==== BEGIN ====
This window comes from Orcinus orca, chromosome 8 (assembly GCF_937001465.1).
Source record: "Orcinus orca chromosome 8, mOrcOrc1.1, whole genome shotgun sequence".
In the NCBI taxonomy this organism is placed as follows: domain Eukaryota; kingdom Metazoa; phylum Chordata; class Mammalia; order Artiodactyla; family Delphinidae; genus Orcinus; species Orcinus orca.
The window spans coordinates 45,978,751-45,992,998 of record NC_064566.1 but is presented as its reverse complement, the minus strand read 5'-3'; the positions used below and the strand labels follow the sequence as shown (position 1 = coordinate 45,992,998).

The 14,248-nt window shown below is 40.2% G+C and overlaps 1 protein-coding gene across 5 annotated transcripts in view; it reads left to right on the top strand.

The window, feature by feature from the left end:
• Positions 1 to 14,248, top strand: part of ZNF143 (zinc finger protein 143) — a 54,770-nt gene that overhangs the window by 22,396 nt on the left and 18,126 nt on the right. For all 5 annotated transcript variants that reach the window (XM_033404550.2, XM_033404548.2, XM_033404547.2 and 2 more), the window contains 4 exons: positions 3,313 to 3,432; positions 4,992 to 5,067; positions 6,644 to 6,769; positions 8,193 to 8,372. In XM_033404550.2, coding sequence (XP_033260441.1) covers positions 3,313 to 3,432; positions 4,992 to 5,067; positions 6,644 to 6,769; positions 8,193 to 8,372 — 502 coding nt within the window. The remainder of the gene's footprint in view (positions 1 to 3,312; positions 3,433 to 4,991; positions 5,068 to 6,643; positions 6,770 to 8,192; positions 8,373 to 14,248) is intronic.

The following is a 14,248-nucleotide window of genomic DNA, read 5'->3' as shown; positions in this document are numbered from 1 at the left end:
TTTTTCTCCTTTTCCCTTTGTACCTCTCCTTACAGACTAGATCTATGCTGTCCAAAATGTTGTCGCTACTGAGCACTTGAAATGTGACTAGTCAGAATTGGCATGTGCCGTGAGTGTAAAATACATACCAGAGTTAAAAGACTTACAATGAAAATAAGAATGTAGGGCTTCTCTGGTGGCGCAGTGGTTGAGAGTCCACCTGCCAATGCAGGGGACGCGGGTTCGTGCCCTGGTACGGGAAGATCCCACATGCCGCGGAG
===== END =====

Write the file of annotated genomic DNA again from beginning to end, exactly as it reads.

This window comes from Orcinus orca, chromosome 8 (assembly GCF_937001465.1).
Source record: "Orcinus orca chromosome 8, mOrcOrc1.1, whole genome shotgun sequence".
In the NCBI taxonomy this organism is placed as follows: domain Eukaryota; kingdom Metazoa; phylum Chordata; class Mammalia; order Artiodactyla; family Delphinidae; genus Orcinus; species Orcinus orca.
The window spans coordinates 45,978,751-45,992,998 of record NC_064566.1 but is presented as its reverse complement, the minus strand read 5'-3'; the positions used below and the strand labels follow the sequence as shown (position 1 = coordinate 45,992,998).

The 14,248-nt window shown below is 40.2% G+C and overlaps 1 protein-coding gene across 5 annotated transcripts in view; it reads left to right on the top strand.

The window, feature by feature from the left end:
• Positions 1 to 14,248, top strand: part of ZNF143 (zinc finger protein 143) — a 54,770-nt gene that overhangs the window by 22,396 nt on the left and 18,126 nt on the right. For all 5 annotated transcript variants that reach the window (XM_033404550.2, XM_033404548.2, XM_033404547.2 and 2 more), the window contains 4 exons: positions 3,313 to 3,432; positions 4,992 to 5,067; positions 6,644 to 6,769; positions 8,193 to 8,372. In XM_033404550.2, coding sequence (XP_033260441.1) covers positions 3,313 to 3,432; positions 4,992 to 5,067; positions 6,644 to 6,769; positions 8,193 to 8,372 — 502 coding nt within the window. The remainder of the gene's footprint in view (positions 1 to 3,312; positions 3,433 to 4,991; positions 5,068 to 6,643; positions 6,770 to 8,192; positions 8,373 to 14,248) is intronic.

The following is a 14,248-nucleotide window of genomic DNA, read 5'->3' as shown; positions in this document are numbered from 1 at the left end:
TTTTTCTCCTTTTCCCTTTGTACCTCTCCTTACAGACTAGATCTATGCTGTCCAAAATGTTGTCGCTACTGAGCACTTGAAATGTGACTAGTCAGAATTGGCATGTGCCGTGAGTGTAAAATACATACCAGAGTTAAAAGACTTACAATGAAAATAAGAATGTAGGGCTTCTCTGGTGGCGCAGTGGTTGAGAGTCCACCTGCCAATGCAGGGGACGCGGGTTCGTGCCCTGGTACGGGAAGATCCCACATGCCGCGGAG